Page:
High rate of Māori children are hospitalised with dental disease

By Numia Ponika-Rangi

More pre-schoolers are being hospitalised with dental disease than any other age group, with Māori and Pacific children making up the majority.

The figures have alarmed health experts who say better access to dental care, greater access to fluoridated water, better diets and cleaning regimes would all contribute to improved dental health in early childhood.

According to a review by the Ministry of Health, Māori and Pacific children under five tend to have poorer oral health and a higher rate of hospitalisation. Dental health experts and Māori groups say the statistics are a real concern.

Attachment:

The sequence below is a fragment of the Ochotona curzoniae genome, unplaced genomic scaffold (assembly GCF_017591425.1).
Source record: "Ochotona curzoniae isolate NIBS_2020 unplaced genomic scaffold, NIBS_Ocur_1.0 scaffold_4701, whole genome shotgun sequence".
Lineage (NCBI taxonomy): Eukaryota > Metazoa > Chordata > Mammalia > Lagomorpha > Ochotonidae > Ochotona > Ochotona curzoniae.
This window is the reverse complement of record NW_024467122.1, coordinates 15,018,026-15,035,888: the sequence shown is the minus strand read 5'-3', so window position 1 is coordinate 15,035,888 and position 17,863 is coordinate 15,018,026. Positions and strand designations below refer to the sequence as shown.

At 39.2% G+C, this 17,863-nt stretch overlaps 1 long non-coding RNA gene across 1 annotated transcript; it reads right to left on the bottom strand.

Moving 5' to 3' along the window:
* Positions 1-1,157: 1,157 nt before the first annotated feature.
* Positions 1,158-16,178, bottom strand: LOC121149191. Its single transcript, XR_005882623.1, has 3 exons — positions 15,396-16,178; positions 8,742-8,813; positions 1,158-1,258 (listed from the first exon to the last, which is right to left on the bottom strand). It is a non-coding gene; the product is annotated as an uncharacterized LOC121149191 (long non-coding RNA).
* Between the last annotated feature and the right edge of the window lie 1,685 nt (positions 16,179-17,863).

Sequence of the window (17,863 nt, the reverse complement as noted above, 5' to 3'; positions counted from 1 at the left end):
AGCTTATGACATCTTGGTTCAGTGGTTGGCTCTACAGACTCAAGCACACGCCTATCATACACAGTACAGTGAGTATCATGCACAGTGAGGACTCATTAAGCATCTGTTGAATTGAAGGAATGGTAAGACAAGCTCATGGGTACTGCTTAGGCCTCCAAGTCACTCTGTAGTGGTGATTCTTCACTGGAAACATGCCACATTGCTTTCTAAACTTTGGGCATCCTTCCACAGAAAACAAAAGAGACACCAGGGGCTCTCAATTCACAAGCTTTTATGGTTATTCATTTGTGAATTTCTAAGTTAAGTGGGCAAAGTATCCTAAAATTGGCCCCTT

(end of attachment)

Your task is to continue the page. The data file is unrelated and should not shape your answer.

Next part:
Papatuanuku Nāhi says, “It is concerning and one of the main contributing factors is fizzy drinks.”

Dentist Scott Waghorn says, “What's concerning is that despite the dental industry is pretty good at catching kids now, we're still getting lots of kids who have terrible teeth and very rotten teeth, causing lots of problems.”

In NZ, access to basic dental care is readily available and provided free to children under the age of 18, however many families aren't taking advantage for various reasons.

“Māori definitely dominate the stats. I think it's to do with just traditionally we're a bit whakamā about our teeth and the health of our mouth,” says Scott Waghorn.

There are solutions, such as teaching children at a very early age the proper way to care for their teeth.

“You know brushing the teeth and having a regular dental check-up,” says Scott Waghorn.